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AMEVoice Moderator
by on September 6, 2018
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ICAO released (05-Sep-2018) the 2018 edition of its Safety Report, outlining its safety initiatives and achievements to enhance aviation safety in 2017. ICAO reported 2017 "represents the safest year ever on the record for aviation" and there has been a general trend of lower number of fatal accidents and fatalities over the past 10 years. Key highlights for 2017 include:

  • Total passengers: 4.1 billion;
  • Total fatalities: 50;
  • Fatalities per billion passenger: 12.2 (lowest level ever recorded);
  • Fatal accidents: Five, -28.6% year-on-year;
  • ICAO Universal Safety Oversight Audit Programme effective implementation rate: 65.5%, +0.8 ppt;
  • States with significant safety concerns: Four, -50%

 

In 2017, there were 4.1 billion passengers travelling by air worldwide on scheduled commercial services. Tragically, these flights resulted in 50 fatalities.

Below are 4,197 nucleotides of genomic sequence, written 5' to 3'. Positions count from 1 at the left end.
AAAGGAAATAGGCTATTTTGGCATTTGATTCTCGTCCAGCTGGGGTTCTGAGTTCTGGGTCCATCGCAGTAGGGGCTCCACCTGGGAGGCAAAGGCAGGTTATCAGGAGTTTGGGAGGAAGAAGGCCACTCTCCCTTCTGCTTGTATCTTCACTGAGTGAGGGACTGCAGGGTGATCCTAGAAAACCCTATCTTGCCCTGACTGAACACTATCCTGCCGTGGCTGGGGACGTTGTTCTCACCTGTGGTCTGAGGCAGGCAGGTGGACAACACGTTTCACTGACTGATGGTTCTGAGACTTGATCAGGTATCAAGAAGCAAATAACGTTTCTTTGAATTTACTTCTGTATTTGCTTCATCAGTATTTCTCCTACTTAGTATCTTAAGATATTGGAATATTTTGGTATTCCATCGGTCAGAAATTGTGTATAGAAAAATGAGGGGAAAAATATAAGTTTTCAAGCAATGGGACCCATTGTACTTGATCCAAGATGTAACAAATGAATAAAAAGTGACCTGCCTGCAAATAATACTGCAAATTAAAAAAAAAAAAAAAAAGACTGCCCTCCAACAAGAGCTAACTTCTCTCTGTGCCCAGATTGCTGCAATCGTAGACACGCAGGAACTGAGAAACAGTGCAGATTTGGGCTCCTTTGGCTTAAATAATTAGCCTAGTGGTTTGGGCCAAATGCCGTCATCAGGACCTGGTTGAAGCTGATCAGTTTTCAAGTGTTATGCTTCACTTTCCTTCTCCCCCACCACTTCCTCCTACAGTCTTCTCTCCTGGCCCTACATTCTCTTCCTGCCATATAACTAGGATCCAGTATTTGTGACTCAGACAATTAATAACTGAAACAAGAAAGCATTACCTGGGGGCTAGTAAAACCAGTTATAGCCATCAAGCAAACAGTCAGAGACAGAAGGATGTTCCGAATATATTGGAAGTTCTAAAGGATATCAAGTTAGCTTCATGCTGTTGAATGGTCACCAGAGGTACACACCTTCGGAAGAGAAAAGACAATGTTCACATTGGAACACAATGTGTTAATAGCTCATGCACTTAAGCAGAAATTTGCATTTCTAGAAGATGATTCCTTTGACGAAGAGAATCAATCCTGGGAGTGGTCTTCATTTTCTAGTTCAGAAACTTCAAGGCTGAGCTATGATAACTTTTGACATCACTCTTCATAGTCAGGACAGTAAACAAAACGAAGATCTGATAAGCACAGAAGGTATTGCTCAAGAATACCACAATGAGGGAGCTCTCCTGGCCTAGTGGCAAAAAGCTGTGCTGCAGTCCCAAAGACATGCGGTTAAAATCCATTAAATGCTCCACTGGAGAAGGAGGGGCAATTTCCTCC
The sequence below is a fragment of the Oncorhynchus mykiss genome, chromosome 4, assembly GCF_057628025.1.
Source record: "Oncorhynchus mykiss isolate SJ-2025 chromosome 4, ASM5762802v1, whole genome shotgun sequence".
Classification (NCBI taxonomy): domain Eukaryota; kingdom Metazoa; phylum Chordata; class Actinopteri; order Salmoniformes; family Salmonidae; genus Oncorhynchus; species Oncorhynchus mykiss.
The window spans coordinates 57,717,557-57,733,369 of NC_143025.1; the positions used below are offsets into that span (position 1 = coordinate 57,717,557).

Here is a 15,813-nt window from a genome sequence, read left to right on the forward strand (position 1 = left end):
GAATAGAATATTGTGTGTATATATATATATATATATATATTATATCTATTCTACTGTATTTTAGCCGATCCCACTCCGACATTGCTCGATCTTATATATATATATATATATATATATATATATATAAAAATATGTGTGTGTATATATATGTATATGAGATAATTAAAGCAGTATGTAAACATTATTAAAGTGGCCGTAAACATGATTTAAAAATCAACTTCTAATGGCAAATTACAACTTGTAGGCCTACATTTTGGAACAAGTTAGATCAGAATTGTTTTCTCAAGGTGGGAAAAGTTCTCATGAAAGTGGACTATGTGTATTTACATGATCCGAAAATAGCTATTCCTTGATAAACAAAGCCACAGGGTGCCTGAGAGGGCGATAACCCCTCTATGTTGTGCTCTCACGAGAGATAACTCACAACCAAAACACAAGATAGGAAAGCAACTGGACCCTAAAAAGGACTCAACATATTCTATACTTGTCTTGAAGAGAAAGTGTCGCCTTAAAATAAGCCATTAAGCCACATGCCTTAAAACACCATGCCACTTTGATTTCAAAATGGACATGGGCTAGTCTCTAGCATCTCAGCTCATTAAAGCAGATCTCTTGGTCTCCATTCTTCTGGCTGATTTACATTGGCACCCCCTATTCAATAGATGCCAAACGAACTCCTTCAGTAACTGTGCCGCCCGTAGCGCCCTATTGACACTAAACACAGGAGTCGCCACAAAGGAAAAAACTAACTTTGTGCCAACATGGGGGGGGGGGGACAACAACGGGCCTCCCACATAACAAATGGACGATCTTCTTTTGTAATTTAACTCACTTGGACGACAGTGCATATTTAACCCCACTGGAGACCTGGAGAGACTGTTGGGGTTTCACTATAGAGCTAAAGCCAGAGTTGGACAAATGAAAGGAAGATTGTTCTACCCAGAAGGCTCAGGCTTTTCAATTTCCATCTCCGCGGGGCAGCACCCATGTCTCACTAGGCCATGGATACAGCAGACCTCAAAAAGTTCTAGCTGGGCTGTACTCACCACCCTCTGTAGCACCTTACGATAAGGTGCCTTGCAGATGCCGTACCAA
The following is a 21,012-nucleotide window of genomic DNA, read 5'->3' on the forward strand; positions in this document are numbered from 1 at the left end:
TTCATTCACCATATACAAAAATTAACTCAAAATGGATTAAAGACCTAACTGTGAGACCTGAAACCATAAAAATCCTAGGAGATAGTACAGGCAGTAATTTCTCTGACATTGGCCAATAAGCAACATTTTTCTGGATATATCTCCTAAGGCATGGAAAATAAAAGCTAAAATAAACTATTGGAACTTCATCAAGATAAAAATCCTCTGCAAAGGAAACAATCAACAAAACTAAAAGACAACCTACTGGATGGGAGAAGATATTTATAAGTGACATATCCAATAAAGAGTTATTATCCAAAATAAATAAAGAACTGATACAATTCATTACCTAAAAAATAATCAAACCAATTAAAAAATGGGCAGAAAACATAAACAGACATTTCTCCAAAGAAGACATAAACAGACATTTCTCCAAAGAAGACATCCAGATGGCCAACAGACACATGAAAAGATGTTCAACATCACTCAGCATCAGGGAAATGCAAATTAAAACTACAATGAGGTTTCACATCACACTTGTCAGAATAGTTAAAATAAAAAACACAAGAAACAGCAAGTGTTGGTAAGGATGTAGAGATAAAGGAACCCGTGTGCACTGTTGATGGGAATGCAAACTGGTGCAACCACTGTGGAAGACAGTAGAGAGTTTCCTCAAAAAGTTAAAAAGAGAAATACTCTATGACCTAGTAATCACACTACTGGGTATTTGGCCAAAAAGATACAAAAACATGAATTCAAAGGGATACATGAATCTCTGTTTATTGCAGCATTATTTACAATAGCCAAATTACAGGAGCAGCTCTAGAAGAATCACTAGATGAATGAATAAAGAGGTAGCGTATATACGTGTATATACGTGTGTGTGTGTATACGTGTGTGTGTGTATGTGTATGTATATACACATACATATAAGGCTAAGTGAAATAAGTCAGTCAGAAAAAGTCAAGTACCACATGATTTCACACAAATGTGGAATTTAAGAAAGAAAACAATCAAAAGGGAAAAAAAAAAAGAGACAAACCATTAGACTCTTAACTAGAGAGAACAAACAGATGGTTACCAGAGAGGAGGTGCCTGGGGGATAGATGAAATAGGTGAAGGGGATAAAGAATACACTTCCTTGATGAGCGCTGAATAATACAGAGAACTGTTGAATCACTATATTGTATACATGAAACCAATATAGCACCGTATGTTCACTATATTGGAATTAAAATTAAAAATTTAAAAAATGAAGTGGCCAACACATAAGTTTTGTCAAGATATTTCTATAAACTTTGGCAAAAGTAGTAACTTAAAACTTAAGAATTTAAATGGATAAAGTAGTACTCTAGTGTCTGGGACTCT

Nonetheless, this rate of 12.2 fatalities per billion passengers represents the safest year ever on the record for aviation. The number of fatal accidents also decreased, to 5 from 7 in 2016, which is also the lowest on the recent record. Despite a spike in fatalities due to a number of acts of unlawful interference in 2014 and the tragic events which caused significant loss of life in 2015, there was a general trend of lower number of fatal accidents and fatalities over the past ten years.

The effective implementation (EI) of ICAO Standards and Recommended Practices (SARPs) and Procedures for Air Navigation Services (PANS) is key to the safetysecurity and sustainability of flight and aviation development.

The ICAO Universal Safety Oversight Audit Programme (USOAP) Continuous Monitoring Approach (CMA) measures each of ICAO’s 192 member States’ EI; the 2018 Safety Report shows that the global EI average increased from 64.7 per cent in 2016 to 65.5 per cent in 2017, and 69.19 per cent of the States have achieved the target of 60 per cent EI, as suggested by the Global Aviation Safety Plan (GASP) 2017–2019 edition.

The Report also shows that in 2017, the number of Significant Safety Concerns (SSCs) was halved from 8 in 8 States in 2016 to 4 in 4 States.

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